This Wall Streeter, and Former Goldman Banker, Could Be the Next Treasury Secretary
Hillary Clinton has been relentlessly criticized by Bernie Sanders for her ties to finance folks. But, apparently, that might not stop her from naming a Wall Streeter as her Treasury Secretary. And not just any Wall Streeter. One who was a top banker at Goldman Sachs.
So says Jared Bernstein, a senior fellow for economic and the Center for Budget and Policy Priorities, and the former Chief Economist and Economic Adviser to Vice President Joe Biden. As a former member of the Obama economic team and Robert Reich’s Labor Department, Bernstein is in a unique position to take the temperature of both the pragmatic and populist wings of the Democratic Party. His pick for the mostly likely person to be named Treasury Secretary if Clinton becomes president: Gary Gensler, the former chair of the Commodity Futures Exchange Commission (CFTC), but also a former Goldman Sachs (GS) banker.
“Gary Gensler knows where the [financial services industry’s] skeletons are, and he has a good sense of how good financial regulation works,” says Bernstein.
Bernstein does agree that the left-wing of the Democratic Party’s skepticism of Wall Street bankers being placed in key regulatory positions, like Treasury Secretary, is warranted. “It’s very hard to adequately regulate financial markets when you’re a creature of that sector,” he says.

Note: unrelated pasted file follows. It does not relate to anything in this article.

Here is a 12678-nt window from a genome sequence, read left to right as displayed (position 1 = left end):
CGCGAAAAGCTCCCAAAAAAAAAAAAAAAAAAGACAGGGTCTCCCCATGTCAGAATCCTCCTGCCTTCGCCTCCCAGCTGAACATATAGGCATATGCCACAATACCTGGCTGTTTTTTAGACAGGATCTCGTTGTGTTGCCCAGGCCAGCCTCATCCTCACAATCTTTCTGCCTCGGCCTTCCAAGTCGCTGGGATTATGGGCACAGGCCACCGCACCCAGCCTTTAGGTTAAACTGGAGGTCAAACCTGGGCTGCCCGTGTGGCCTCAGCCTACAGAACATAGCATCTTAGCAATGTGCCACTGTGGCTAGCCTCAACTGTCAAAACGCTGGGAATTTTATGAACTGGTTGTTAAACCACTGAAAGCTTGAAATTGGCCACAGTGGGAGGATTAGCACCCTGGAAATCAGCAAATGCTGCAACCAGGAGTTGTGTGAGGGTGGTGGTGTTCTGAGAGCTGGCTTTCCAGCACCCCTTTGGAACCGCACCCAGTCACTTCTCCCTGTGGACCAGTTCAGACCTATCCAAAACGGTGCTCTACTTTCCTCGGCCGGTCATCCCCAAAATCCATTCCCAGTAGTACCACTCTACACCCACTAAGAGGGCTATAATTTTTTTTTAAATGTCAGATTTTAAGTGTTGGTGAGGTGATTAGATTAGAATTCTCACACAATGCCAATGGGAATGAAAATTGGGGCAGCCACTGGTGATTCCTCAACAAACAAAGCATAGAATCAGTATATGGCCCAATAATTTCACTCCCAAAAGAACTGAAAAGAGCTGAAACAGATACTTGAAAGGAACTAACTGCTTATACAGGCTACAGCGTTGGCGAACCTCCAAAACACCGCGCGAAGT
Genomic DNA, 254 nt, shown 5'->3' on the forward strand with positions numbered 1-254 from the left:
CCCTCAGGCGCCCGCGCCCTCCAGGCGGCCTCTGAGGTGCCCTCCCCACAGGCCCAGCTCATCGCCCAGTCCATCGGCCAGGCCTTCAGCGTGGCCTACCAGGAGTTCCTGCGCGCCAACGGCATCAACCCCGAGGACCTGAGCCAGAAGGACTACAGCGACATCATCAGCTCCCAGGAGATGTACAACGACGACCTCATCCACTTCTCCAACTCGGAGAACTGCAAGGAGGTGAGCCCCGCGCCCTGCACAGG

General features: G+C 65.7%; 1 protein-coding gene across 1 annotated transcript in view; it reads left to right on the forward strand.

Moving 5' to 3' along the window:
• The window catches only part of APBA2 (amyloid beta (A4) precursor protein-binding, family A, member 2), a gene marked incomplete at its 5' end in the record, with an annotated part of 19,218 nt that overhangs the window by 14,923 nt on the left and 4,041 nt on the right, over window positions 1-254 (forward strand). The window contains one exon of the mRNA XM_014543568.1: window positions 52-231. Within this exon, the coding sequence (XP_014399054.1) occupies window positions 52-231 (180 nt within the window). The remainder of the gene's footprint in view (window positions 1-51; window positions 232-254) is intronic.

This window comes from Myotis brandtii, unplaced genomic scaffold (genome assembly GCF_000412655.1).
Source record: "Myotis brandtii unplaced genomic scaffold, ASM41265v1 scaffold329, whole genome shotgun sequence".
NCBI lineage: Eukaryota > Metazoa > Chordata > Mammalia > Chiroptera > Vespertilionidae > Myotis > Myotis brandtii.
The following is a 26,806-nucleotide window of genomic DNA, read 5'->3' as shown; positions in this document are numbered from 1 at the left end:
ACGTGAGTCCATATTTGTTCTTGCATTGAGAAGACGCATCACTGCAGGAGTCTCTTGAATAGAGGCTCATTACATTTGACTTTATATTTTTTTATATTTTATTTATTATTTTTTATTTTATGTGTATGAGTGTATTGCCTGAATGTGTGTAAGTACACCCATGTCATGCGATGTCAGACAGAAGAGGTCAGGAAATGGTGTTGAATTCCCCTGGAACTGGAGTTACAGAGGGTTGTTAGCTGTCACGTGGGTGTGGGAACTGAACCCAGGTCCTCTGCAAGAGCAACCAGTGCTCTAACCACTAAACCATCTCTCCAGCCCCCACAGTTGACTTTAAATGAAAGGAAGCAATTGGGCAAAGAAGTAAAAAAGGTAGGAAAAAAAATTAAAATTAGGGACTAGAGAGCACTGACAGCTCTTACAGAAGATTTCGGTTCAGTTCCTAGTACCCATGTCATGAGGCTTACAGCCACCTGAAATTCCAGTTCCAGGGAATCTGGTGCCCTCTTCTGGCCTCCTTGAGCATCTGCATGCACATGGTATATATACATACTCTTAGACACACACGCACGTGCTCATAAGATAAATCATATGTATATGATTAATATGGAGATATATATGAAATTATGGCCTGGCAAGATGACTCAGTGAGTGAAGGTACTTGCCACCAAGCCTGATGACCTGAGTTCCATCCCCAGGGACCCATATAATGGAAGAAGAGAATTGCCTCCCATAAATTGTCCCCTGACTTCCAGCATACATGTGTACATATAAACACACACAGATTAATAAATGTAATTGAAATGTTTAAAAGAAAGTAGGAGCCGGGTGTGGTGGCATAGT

At the same time, he thinks knee-jerk reactions against anybody from the industry working in government is misguided. He pointed to the job that former Lazard banker Antonio Weiss has done, which Bernstein says has impressed him, as evidence that sometimes gadflies like Elizabeth Warren, who fought Weiss’ appointment to Treasury, get it wrong.
Others have suggested that Larry Fink is the most likely candidate to be Treasury Secretary under Clinton. A number of Clinton’s policy speeches have sounded a lot like what Fink, the CEO of money management firm Blackrock (BLK), has said about short-termism in the past. But Gensler has the inside track for the top Treasury job. He’s already the chief financial officer of Clinton’s primary campaign.
Bernstein also takes a nuanced view of other battles over economic policy between the Clinton and Sanders/Warren wings of the Democratic Party, like the fight over the minimum wage. While he applauds the effort of some wealthy states like California raising their minimum wages to $15, he thinks that a national minimum of $15 is too high. He also calls Bernie Sanders’ criticism of the Clinton philosophy of change as being too incremental as being a “head scratcher.”
“I see no evidence that the political gridlock that has taken over Washington will end anytime soon,” Bernstein says. “And that means incremental change will be the best option we have.”